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Action for damages. Newton Superior Court. Before Judge Vaughn. February 8, 1960.
DUCKWORTH, Chief Justice.
The equity in this case having been uncontested and otherwise eliminated by agreement and consent of the parties, no ruling on any question involving equity remains or is presented for review, and the Court of Appeals, and not this court, has jurisdiction of the writ of error.
This action is one in tort, praying for a money judgment and that a special lien be granted on such property as has been located or may be found, said merchandise having been allegedly stolen from the petitioner by the defendants as a part of a conspiracy to cheat, swindle, and defraud the petitioner. An accounting is sought because the exact amount of merchandise allegedly stolen has not been determined, and the petitioner seeks to enjoin and restrain the Chief of Police of Macon, Georgia, and the defendants from disposing of said properties pending a hearing by the court. No restraining order was issued, and the Chief of Police, who allegedly has about $5,000 worth of the alleged stolen goods in his possession, is not a party to the action. A hearing was set by rule nisi for March 31, 1958, but has never been held. By consent of the parties the Chief of Police was on May 8, 1958, ordered to store the alleged stolen goods until the further order of the court. No equitable order has ever been issued unless the above be considered one, and it has been done by consent of the parties and the Chief of Police, who is not contesting the case in any manner.
The case is in this court by transfer from the Court of Appeals for review of rulings on demurrers, because of the so-called equitable nature of the case.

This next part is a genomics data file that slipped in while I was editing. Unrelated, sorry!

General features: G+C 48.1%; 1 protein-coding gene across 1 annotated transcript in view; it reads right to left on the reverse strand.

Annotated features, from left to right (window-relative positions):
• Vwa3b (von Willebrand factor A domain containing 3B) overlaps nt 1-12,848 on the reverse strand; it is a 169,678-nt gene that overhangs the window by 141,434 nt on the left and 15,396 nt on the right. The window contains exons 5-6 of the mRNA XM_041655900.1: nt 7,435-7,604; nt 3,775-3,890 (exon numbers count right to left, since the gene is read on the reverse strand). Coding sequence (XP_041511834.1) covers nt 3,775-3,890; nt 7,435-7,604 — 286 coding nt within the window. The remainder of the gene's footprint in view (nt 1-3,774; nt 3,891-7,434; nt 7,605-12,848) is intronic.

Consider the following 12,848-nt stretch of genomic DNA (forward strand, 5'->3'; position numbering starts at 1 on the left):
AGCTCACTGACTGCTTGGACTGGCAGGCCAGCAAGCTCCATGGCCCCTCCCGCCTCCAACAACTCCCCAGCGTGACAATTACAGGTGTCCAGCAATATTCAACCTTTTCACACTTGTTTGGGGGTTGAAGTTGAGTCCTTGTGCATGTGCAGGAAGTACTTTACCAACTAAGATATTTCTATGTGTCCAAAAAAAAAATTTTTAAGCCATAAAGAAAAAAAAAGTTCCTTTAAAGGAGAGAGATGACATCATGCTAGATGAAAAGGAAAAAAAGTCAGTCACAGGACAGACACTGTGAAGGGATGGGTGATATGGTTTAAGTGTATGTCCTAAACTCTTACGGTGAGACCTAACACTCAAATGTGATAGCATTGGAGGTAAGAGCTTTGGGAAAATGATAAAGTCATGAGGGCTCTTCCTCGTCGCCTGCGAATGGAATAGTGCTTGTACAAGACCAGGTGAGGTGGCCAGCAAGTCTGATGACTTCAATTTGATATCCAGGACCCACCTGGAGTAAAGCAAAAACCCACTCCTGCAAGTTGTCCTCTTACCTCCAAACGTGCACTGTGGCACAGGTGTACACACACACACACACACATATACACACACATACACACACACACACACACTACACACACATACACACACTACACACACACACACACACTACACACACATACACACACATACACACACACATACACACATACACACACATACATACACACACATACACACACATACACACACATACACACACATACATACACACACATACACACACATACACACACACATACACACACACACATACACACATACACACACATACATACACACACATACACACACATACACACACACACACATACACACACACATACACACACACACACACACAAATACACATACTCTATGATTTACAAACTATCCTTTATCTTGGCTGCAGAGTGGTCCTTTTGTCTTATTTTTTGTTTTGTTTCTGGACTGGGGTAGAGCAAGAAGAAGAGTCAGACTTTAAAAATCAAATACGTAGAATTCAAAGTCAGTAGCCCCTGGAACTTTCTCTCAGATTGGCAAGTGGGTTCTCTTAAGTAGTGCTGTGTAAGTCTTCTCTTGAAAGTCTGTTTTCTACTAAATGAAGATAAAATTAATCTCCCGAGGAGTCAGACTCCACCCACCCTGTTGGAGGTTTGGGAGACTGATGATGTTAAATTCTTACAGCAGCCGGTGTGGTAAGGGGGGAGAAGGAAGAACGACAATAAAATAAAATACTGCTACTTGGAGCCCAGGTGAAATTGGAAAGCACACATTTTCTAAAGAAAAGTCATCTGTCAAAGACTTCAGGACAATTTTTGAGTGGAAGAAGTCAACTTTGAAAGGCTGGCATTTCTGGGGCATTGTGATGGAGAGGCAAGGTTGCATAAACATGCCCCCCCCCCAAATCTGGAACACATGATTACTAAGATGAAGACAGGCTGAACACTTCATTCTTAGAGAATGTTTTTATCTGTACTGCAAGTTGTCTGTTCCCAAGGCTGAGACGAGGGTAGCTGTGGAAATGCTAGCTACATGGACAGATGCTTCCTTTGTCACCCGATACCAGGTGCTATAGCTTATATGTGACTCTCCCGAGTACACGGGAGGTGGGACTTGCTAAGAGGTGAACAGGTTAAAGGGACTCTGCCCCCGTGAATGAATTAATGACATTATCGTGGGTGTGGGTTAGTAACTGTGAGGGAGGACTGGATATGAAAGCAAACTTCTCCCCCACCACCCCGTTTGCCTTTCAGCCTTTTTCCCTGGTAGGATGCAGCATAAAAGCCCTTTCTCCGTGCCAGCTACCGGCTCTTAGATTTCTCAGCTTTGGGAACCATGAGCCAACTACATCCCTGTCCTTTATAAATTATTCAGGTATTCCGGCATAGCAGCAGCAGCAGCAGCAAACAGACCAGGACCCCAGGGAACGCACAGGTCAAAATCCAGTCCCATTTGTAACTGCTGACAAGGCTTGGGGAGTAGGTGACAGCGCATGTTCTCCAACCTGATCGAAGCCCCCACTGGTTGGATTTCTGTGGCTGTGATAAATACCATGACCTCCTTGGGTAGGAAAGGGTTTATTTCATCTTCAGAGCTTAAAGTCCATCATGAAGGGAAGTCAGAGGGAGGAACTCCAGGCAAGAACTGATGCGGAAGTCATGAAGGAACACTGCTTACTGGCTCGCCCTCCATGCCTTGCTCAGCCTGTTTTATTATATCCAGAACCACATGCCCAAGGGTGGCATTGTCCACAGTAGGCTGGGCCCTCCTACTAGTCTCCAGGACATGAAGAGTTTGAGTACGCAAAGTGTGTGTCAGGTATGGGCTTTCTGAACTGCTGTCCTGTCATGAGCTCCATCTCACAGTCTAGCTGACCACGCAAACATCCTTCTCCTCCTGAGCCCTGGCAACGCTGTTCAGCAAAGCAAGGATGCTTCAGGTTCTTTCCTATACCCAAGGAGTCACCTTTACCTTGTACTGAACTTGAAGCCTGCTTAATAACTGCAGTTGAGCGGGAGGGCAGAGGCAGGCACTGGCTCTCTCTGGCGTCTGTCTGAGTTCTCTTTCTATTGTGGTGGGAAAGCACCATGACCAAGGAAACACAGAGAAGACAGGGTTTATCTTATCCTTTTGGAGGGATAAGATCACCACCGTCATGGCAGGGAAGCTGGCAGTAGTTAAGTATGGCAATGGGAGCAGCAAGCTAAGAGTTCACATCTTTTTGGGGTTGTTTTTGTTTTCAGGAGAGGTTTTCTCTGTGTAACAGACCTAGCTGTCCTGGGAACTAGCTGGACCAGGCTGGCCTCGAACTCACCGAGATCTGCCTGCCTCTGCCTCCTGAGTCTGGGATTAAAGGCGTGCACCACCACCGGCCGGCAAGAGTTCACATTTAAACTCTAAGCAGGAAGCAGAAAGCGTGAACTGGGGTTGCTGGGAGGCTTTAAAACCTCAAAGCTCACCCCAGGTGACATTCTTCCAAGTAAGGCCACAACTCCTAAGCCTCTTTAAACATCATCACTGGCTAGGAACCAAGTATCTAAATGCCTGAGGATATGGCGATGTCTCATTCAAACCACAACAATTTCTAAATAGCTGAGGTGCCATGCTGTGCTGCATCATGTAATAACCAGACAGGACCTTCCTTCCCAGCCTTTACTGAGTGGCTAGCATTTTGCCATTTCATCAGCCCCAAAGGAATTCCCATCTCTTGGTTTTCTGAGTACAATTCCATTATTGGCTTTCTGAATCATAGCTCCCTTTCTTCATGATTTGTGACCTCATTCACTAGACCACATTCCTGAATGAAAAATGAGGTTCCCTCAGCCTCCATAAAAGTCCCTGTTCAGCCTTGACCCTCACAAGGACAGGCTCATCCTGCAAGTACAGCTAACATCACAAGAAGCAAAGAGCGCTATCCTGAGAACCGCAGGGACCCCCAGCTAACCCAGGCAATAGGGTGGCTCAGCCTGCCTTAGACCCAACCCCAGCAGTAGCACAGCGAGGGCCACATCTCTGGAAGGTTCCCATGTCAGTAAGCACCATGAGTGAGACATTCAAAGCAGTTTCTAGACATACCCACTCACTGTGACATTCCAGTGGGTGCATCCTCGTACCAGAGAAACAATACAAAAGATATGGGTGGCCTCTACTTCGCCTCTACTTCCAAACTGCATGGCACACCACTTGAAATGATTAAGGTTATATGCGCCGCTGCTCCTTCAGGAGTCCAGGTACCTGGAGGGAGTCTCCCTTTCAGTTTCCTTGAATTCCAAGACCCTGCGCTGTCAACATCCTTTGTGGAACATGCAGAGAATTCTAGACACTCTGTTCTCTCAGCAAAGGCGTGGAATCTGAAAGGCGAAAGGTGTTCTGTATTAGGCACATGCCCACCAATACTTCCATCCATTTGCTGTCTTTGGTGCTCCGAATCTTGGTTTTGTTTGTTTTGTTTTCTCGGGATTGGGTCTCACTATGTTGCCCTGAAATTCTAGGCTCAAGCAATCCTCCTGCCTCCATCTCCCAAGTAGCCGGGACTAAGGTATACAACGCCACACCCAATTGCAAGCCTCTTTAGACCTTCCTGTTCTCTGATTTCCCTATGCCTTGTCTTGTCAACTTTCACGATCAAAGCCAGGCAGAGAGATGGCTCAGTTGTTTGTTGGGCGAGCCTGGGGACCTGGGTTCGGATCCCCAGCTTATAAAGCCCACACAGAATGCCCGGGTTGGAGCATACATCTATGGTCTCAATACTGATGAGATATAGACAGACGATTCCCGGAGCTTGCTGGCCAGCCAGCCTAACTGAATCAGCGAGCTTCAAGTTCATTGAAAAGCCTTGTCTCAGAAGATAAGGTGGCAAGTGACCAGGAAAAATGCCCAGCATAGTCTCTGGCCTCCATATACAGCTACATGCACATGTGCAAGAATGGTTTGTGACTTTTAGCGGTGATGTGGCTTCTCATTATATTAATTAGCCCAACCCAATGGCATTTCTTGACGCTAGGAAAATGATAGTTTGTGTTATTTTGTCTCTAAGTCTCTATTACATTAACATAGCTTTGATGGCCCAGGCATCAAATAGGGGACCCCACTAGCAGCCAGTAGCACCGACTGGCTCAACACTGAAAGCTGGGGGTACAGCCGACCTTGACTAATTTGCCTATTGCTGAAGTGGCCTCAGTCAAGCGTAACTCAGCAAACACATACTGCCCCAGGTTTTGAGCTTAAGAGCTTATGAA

The Chief of Police is not a party, and all parties have consented to the storage of the goods in his possession until a legal determination can be made as to its ownership. There has been no equitable order in the case, nor has any equitable hearing been held, although the court set such a hearing over two years ago. Certainly the prayer for injunctive relief as to the Chief of Police, who is not a party to the action, can not now be said to make this an equity case since this prayer has been answered by consent and without issue thereon. Overstreet v. Schulman, 203 Ga. 284 (46 S. E. 2d 344); Rabun v. Wynn, 211 Ga. 446 (86 S. E. 2d 305); Simonton Construction Co. v. Pope, 212 Ga. 456 (93 S. E. 2d 712); Douglas-Guardian Warehouse Corp. v. Todd, 212 Ga. 791 (96 S. E. 2d 275). The action remaining is one ex delicto for damages for fraud arising out of a conspiracy to cheat and defraud the petitioner out of its property, and the petitioner prays for a money judgment with a special lien on the property found. While it is true that, in all cases of fraud, equity has concurrent jurisdiction with the law, equity takes jurisdiction only where the operation of the general rules of law would be deficient in protecting the rights of the complaining party. Code 37-701; Aetna Ins. Co. v. Lunsford, 179 Ga. 716, 719 (177 S. E. 727). If the property is found and can be identified, it is the property of the petitioner and can be recovered by a trover action at law. If the property is not found, and the petitioner can prove that it was stolen from him by these defendants, then he is entitled to a judgment against them. Certainly none of these allegations authorize equity to take jurisdiction.